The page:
Player contracts remain in place for the calendar year, though four players on loan for the spring season were returned to the New York Cosmos after the clubs reached an agreement. And much of the roster has scattered to wait out the shutdown at home.

“As soon as our season got suspended, seeing how this was heading, we basically told the guys, ‘Be where you want to be,’” Mann said.

Of course, no one can be where they really want to be at the moment. That includes everyone from the owners and players to the idled hourly workers and matchday crew of more than 100 staffers and contractors, not to mention the diehard supporters who regularly fill the stands at Keyworth, dedicated in 1936 by President Franklin D. Roosevelt as one of the first Works Project Administration projects in Michigan.

That was in the midst of the Great Depression, and this is not yet that. But the economic uncertainty is real and already painful. All sports leagues are suffering, but as Mann joked in a half-hour conversation earlier this week, “Martha Ford’s not pulling all-nighters filling out SBA loan documents and hustling down sponsorship checks.”

In European soccer leagues, there's rampant speculation about lower-tier clubs folding. And even if Detroit City, which just announced a new three-year sponsorship deal with Metro Detroit Chevy Dealers, is on firmer ground than some clubs in a third-tier U.S. league that began play in 2018, the bottom line remains the same.

“Frankly, we need money coming in the door,” Mann said. “A typical home game represents a $100,000 in revenue for us, so there’s just not enough gift cards or T-shirts that we can sell to make up for that loss.”

Hopefully, he says, it’s just a postponement. And while no one can say with any certainty when social-distancing restrictions might be lifted — Mann is leading daily conference calls with NISA owners to talk through contingency plans — the league remains optimistic about returning to action this year. The spring season was to end in mid-June, but a scheduled break from then until the fall season starts in August offers a chance to reschedule lost games, perhaps.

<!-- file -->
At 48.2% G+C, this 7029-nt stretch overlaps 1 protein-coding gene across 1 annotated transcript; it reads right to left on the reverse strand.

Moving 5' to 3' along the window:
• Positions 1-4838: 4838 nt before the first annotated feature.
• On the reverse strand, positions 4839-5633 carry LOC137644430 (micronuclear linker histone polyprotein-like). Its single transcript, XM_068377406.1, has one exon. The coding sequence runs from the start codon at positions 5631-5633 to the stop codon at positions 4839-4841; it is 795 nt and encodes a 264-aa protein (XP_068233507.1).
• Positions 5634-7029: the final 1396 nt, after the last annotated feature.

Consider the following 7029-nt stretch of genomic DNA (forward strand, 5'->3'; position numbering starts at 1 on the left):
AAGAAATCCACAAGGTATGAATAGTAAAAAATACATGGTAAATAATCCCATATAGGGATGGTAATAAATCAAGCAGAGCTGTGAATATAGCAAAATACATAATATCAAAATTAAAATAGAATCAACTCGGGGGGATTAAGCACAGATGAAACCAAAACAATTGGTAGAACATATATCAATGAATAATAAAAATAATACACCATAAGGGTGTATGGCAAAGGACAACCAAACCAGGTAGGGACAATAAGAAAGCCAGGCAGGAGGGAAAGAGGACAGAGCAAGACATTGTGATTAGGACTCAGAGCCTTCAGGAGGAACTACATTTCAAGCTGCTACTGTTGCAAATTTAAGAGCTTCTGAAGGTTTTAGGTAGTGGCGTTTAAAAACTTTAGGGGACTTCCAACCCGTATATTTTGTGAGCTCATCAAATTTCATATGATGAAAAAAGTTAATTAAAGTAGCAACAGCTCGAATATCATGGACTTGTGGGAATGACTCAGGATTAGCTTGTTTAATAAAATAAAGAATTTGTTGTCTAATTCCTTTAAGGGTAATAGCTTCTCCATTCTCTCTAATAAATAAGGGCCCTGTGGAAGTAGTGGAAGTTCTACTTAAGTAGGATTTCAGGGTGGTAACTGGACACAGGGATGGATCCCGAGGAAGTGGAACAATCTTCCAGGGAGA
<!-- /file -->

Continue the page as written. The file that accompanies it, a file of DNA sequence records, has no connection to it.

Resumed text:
In the meantime, teams like Detroit City, which also added a broadcast deal with WMYD-TV20 in February, are trying to find creative ways to stay visible, through social media and sponsor activations with the likes of Stroh’s and Faygo.

Creative fundraising

They even took all the schedule posters that were going to be plastered around town and had the entire roster autograph them to sell to fans, using the proceeds to help subsidize the DCFC-Detroit PAL youth program. (Normally, the club uses the proceeds from alcohol sales at games to fund those teams.) And throughout the next month, players from NISA clubs will compete against each other in FIFA 20 games on Twitch.

Meanwhile, the club’s supporters — led by the Northern Guard — have been busy as well, promoting fundraisers to help service industry workers, filling new merchandise orders and staging virtual happy hours in the absence of regular social gatherings at Keyworth.

Few organizations are as intertwined with Detroit’s growing small-business community as DCFC, and among other events that have gone missing are the 4 p.m. Wednesday pick-up soccer games with local business owners that Mann calls “the highlight of my week.”

But even that loss serves as a subtle reminder of what's looming behind the crushing human toll of the health crisis, which last week claimed the life of State Rep. Isaac Robinson, who served the Hamtramck district that Detroit City FC calls home.

 “It hits hard, it puts things back in perspective and reminds you that we’re not alone in this,” Mann said. “I think we’ve always envisioned ourselves as being kind of the sporting embodiment of this moment in Detroit. We’re a small business, and our group of friends are small business owners. They’re all shutting down their businesses and a good number of them aren’t going to reopen. And that’s really sobering.

“Seeing all this happen in the last 10 years in Detroit and now, in a matter of a few weeks, to see it kind of being eroded is … is pretty startling, it’s shocking.”

Those shockwaves will be felt for weeks and months to come, everyone understands. But eventually, Mann says, this storm will pass and the club will get back to doing what it does best: Bringing people together.

“And when we get through this and get back to Keyworth,” he said, “it’s gonna be a hell of a party.”

Twitter: @JohnNiyo